Court Overturns 100 death sentences
A federal appeals court threw out more than 100 death sentences in Arizona and two other states yesterday because the inmates were sent to death row by judges instead of juries.
The case stems from a 2002 decision by the U.S. Supreme Court, in which the high court found that juries, not judges, must render death sentences. But the Supreme Court left unclear whether the new rules should apply retroactively to inmates awaiting execution. In an 8-3 vote, the San Francisco-based 9th U.S. Circuit Court of Appeals said all condemned inmates sentenced by a judge should have their sentences commuted to life in prison.
The ruling applies only to Arizona, Idaho and Montana, the only states in the 9th Circuit that have allowed judges to impose death sentences. Two other states, Nebraska and Colorado, have also allowed judges to sentence inmates to death. But the federal appeals courts that oversee them have yet to rule on the issue.
The ruling affects approximately 3 percent of the 3,700 people on death row in the United States. “By deciding that judges are not constitutionally permitted to decide whether defendants are eligible for the death penalty, the Supreme Court altered the fundamental bedrock principles applicable to capital murder trials,” Circuit Judge Sidney Thomas wrote for the court.
Defense attorneys hailed the verdict.
North Korea calls for non-aggression pact
SEOUL, South Korea
North Korea said yesterday that it is willing to resolve the dispute over its nuclear program “through dialogue,” in an apparent softening of its stance following last week’s six-nation talks in Beijing.
After last week’s landmark talks in the Chinese capital, North Korea angrily dismissed the need for more talks and threatened to strengthen its “nuclear deterrent force,” casting doubt on the prospects for future meetings.
Yesterday, the North’s state-run news agency, KCNA, repeated North Korea’s threat to increase its nuclear capabilities unless the United States changes its policy and signs a nonaggression treaty with the communist state, but also said North Korea is willing to continue the six-nation talks.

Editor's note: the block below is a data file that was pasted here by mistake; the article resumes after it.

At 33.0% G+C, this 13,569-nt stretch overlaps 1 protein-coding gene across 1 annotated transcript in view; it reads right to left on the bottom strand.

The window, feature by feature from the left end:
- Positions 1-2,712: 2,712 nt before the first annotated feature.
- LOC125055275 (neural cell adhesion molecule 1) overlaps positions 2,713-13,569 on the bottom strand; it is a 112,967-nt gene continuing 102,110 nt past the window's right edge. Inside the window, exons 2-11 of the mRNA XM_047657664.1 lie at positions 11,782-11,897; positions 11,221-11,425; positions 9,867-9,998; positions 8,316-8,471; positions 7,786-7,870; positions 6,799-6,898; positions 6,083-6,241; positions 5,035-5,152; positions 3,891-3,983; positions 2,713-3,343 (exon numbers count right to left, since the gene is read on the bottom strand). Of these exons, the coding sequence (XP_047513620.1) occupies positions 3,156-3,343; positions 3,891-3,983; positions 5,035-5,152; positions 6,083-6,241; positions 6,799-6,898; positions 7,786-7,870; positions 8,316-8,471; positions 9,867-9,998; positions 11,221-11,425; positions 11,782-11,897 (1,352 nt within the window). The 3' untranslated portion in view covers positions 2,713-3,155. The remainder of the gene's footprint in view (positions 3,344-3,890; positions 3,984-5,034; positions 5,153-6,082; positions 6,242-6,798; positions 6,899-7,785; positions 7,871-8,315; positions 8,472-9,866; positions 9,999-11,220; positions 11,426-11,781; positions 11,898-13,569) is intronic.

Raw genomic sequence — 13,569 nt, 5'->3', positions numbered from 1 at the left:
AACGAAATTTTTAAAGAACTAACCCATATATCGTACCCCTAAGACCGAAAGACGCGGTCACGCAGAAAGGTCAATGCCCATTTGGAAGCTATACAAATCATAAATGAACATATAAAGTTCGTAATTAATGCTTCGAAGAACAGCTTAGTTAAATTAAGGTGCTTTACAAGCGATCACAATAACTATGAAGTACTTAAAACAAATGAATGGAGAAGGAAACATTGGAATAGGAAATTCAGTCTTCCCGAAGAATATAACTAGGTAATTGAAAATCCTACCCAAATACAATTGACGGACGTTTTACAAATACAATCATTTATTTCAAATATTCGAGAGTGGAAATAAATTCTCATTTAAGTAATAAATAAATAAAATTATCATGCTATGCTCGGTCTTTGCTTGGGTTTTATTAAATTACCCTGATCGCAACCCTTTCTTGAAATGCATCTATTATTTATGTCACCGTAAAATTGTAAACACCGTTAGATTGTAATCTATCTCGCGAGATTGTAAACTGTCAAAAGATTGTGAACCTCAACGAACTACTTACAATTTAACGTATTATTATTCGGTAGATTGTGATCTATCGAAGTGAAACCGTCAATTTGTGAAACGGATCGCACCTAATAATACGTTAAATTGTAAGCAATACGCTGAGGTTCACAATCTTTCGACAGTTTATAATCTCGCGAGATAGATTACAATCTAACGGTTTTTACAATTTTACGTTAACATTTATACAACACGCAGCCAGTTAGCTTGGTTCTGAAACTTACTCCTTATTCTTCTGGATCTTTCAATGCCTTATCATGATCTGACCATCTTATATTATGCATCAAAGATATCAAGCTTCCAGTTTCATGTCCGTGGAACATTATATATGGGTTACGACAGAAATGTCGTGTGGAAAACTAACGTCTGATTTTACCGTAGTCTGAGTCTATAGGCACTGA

“The DPRK’s fixed will to peacefully settle the nuclear issue between the DPRK and the U.S. through dialogue remains unchanged,” KCNA said in an English-language commentary monitored in Seoul. DPRK stands for Democratic People’s Republic of Korea, North Korea’s official name.
Last week, representatives from the United States, the two Koreas, Japan, China and Russia met in Beijing to discuss ways to end the nuclear crisis.
Reorganization to air marshals
The Bush administration is shuffling its homeland security operation to make 5,000 more armed agents available to protect commercial flights.
The reorganization will combine the air marshal’s program with the customs and immigration security programs so agents can be cross-trained and used for aviation security, officials said. This will allow the government to put extra agents on airliners if officials believe they are going to be a terror target.
Homeland Security Secretary Tom Ridge described the changes as a way to better mobilize the resources of his department.
“This realignment offers a sweeping gain of additional armed law enforcement officials who will be able to provide a ‘surge capacity’ during increased threat periods or in the event of a terrorist attack,” Ridge said in remarks prepared for a speech yesterday to the American Enterprise Institute.
Study: More money needed to ght cancer
Cancer deaths may be leveling off after several years of decline, and many states are lagging in proven methods to fight the most common tumors, says the nation’s annual report on cancer.
Sixteen states spend less than $1 per person on tobacco control – far less than the $5 to $10 per person recommended – even though smoking is the leading cause of lung cancer, the nation’s top cancer killer. Screening for breast and colorectal cancer varies widely, too.
And there’s a widening racial gap as white Americans increasingly survive certain tumors better than blacks, says the report published Tuesday in the Journal of the National Cancer Institute.
“The progress against cancer continues to be mixed,” said co-author Michael Thun of the American Cancer Society.
Doctor says ‘cough CPR’ will save lives
Coughing vigorously until an ambulance arrives could save the lives of heart patients who are going into cardiac arrest, a doctor said yesterday.
Tadeusz Petelenz, a researcher in Poland, said the technique, called cough CPR, forces blood to the brain while the heart is starting to fail and keeps patients conscious long enough to call for help.
It may also rectify their heart rhythm, he told a meeting of the European Society of Cardiology.
He recommended Cough CPR be taught to the public, but other experts said while the concept is provocative, it needs more study.
Every year about 300,000 people in the United States die from sudden cardiac death.
– Compiled from Daily wire reports.